In A Country Where Healthcare Is A Luxury, Right To Health Is An Urgent Need Of The Hour: Experts

According to the experts, the COVID-19 pandemic should be a wake-up call, an alarm bell for universal access to health in the country where it is still a luxury and not a right. Mr Behar said,

It has been a devastating one and a half years. The second wave was absolutely heart wrenching to see people die, waiting for a bed but I still don’t see a serious rethink on what should be done on health. It is important to recognize that strong health laws will help build resilience to future pandemics. Three things that the country urgently need to do is- recognize right to health, fulfil the commitment of 2.5 per cent of GDP to be invested in health and focus on building public health infrastructure. Any public health insurance scheme can be an add on but not a replacement of the right to health.

In the past, various Members of Parliament (MPs) have introduced bills demanding right to health, state governments of states like Rajasthan, Chhattisgarh, Tamil Nadu have also talked considered the idea of right to health but nowhere in the country has it become a law yet.

Also Read: 53 Per Cent Of Children In India Are Not Growing Well Due To Lack Of Access To Food And Nutrition, Says A UN Report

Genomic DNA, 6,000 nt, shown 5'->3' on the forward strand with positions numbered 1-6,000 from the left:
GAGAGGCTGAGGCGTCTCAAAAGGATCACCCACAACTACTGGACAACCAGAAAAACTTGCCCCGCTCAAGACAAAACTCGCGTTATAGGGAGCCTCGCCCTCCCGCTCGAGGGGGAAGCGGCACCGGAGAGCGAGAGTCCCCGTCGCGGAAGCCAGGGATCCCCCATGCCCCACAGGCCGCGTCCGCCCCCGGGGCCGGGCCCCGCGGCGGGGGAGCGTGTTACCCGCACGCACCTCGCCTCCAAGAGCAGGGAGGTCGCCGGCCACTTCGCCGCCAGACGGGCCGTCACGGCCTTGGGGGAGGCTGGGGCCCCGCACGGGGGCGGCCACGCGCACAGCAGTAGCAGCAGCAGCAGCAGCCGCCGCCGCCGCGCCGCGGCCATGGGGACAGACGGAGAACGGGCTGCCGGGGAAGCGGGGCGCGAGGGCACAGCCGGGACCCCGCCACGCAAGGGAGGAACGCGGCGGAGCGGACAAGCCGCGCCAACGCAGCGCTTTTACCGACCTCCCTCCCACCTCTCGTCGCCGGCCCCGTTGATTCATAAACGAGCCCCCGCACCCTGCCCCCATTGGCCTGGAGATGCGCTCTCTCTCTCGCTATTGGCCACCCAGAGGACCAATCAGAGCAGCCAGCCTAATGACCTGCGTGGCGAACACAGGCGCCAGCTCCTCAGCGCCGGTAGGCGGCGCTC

NDTV – Dettol have been working towards a clean and healthy India since 2014 via Banega Swachh India initiative, which is helmed by Campaign Ambassador Amitabh Bachchan. The campaign aims to highlight the inter-dependency of humans and the environment, and of humans on one another with the focus on One Health, One Planet, One Future – Leaving No One Behind. It stresses on the need to take care of, and consider, everyone’s health in India – especially vulnerable communities – the LGBTQ populationindigenous people, India’s different tribes, ethnic and linguistic minorities, people with disabilities, migrants, geographically remote populations, gender and sexual minorities. In wake of the current COVID-19 pandemic, the need for WASH (WaterSanitation and Hygiene) is reaffirmed as handwashing is one of the ways to prevent Coronavirus infection and other diseases. The campaign will continue to raise awareness on the same along with focussing on the importance of nutrition and healthcare for women and children, fight malnutrition, mental wellbeing, self care, science and health, adolescent health & gender awareness. Along with the health of people, the campaign has realised the need to also take care of the health of the eco-system. Our environment is fragile due to human activity,  that is not only over-exploiting available resources, but also generating immense pollution as a result of using and extracting those resources. The imbalance has also led to immense biodiversity loss that has caused one of the biggest threats to human survival – climate change. It has now been described as a “code red for humanity.” The campaign will continue to cover issues like air pollutionwaste managementplastic banmanual scavenging and sanitation workers and menstrual hygiene. Banega Swasth India will also be taking forward the dream of Swasth Bharat, the campaign feels that only a Swachh or clean India where toilets are used and open defecation free (ODF) status achieved as part of the Swachh Bharat Abhiyan launched by Prime Minister Narendra Modi in 2014, can eradicate diseases like diahorrea and the country can become a Swasth or healthy India.